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Fears for future of Exploris after £12m Belfast aquarium approved

Council voices concern over 'potential negative impact' on Portaferry attraction

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Refurbished: Exploris in Portaferry which faced closure before a rescue package was backed by the NI Executive

Refurbished: Exploris in Portaferry which faced closure before a rescue package was backed by the NI Executive

Refurbished: Exploris in Portaferry which faced closure before a rescue package was backed by the NI Executive

A major threat has been posed to the survival of Exploris aquarium in Portaferry following the approval of a new £12m facility for Belfast, a former MLA has warned.

The new aquarium, which could create more than 50 full-time jobs for Belfast and is operated by company ReefLive, would be the biggest facility of its kind on the island.

It has been given planning approval for its Titanic Quarter site and is expected to attract as many as 300,000 visitors each year. It is the latest blow to Co Down-based Exploris, which has faced closure threats over the years.

Up until now Northern Ireland's only aquarium, Exploris was threatened with permanent closure in 2012 before a rescue package was backed by the Northern Ireland Executive and owners Ards and North Down Borough Council.

It reopened in 2016 after a £1.5m refurbishment under a new operator, the company responsible for Crumlin Road Gaol in Belfast.

A spokesperson for Ards and North Down said the council was "understandably disappointed" with the planning application but respected the decision.

It has now sent a letter to Infrastructure Minister Nichola Mallon asking her to "call-in" the planning application and said it was concerned over traffic congestion at Titanic Quarter and "any potential negative impact" a new aquarium could have on Exploris.

Former Alliance MLA Kieran McCarthy, who was instrumental in fighting to save the aquarium on the shore of Strangford Lough, said "it would be shameful" if a new facility led to the closure of Exploris after previous campaigns to keep it open.

"I do feel very strongly that it will have an impact on Exploris in Portaferry when this new one becomes operational," he said.

"People living in the city probably want one and that's okay but you have got to, in my opinion, look at the overall picture of the economy of Northern Ireland and if that's going to be detrimental to Portaferry, which hasn't got much going for it other than tourism.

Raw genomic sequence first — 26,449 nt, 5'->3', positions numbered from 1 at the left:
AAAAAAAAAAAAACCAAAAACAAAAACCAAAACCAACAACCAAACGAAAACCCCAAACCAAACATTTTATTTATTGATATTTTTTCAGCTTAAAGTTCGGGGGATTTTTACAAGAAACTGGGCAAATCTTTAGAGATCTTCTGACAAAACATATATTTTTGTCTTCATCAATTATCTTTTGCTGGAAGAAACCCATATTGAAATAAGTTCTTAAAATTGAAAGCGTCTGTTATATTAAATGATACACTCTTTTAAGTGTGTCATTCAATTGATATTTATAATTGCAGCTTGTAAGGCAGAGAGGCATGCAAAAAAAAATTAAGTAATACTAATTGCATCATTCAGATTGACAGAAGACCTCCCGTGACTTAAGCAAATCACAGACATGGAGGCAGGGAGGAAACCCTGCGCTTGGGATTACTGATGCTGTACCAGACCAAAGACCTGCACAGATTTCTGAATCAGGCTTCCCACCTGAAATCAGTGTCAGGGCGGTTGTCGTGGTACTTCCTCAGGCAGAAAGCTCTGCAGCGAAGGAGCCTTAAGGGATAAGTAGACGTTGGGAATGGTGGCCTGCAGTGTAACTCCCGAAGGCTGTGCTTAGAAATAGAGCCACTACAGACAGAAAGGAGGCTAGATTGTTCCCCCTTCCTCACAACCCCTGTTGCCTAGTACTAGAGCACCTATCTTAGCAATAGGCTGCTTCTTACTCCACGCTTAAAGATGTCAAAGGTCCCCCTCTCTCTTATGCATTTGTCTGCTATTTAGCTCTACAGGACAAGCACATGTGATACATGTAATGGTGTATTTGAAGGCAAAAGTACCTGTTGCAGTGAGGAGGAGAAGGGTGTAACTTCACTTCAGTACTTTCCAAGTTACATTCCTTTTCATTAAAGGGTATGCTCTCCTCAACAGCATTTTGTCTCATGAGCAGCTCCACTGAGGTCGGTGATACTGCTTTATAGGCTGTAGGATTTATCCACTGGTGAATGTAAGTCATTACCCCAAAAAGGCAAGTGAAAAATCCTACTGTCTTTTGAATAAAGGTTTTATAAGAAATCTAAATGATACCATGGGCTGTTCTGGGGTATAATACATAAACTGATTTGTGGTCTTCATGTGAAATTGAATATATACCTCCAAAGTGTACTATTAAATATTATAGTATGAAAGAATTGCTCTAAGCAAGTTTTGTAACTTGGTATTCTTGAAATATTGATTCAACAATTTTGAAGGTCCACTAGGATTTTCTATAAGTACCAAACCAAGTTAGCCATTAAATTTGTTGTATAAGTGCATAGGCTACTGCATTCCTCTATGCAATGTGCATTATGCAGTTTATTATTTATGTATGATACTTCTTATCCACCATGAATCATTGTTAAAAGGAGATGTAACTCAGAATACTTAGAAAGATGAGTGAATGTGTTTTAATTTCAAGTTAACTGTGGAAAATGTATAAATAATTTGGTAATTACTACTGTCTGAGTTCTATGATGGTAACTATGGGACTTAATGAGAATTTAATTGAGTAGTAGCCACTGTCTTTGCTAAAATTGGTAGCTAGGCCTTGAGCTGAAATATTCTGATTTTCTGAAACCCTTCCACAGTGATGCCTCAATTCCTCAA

"I hope that those in positions of power, both in Stormont and in council, will realise the threat that Exploris will be under when this new one comes about."

However, the DUP leader in Ards and North Down has urged the council to dispense with negativity over the threat to Exploris and instead focus on marketing the special and unique tourist facilities offered by the Ards Peninsula.

Councillor Robert Adair said there was plenty on offer for tourists in the Ards and North Down area and a positive promotion was now necessary.

"We should not be worried about what Belfast is doing," he said. "What we need to do now is focus on Exploris and the unique experience it has to offer for the whole family.

"There's too much negativity about the prospect of a new aquarium coming to Belfast, but now is the time to really start promoting the Peninsula and all it has to offer."

It is thought the new aquarium in Belfast could create up to 100 construction jobs, followed by 51 full-time posts created once in operation. Plans for the building span across two storeys and more than 30,000 sq ft. They would include a cafe, coral reef ocean tank, with the main exhibition space across five zones on the first floor - themed as Ireland, Deep Ocean, Azores, Pacific and Arctic.

Owners expect that visitors would spend between one and a half and two hours on-site, with tours offered such as dive experiences, behind-the-scenes tours and virtual reality ice dives.

Around 13 representations were received in relation to the planning application, including 10 letters of objection.

Concerns included the impact to traffic and travel, the impact on heritage for both listed buildings and monuments, flooding and the potential negative impact on the Portaferry aquarium in Co Down.

Belfast Telegraph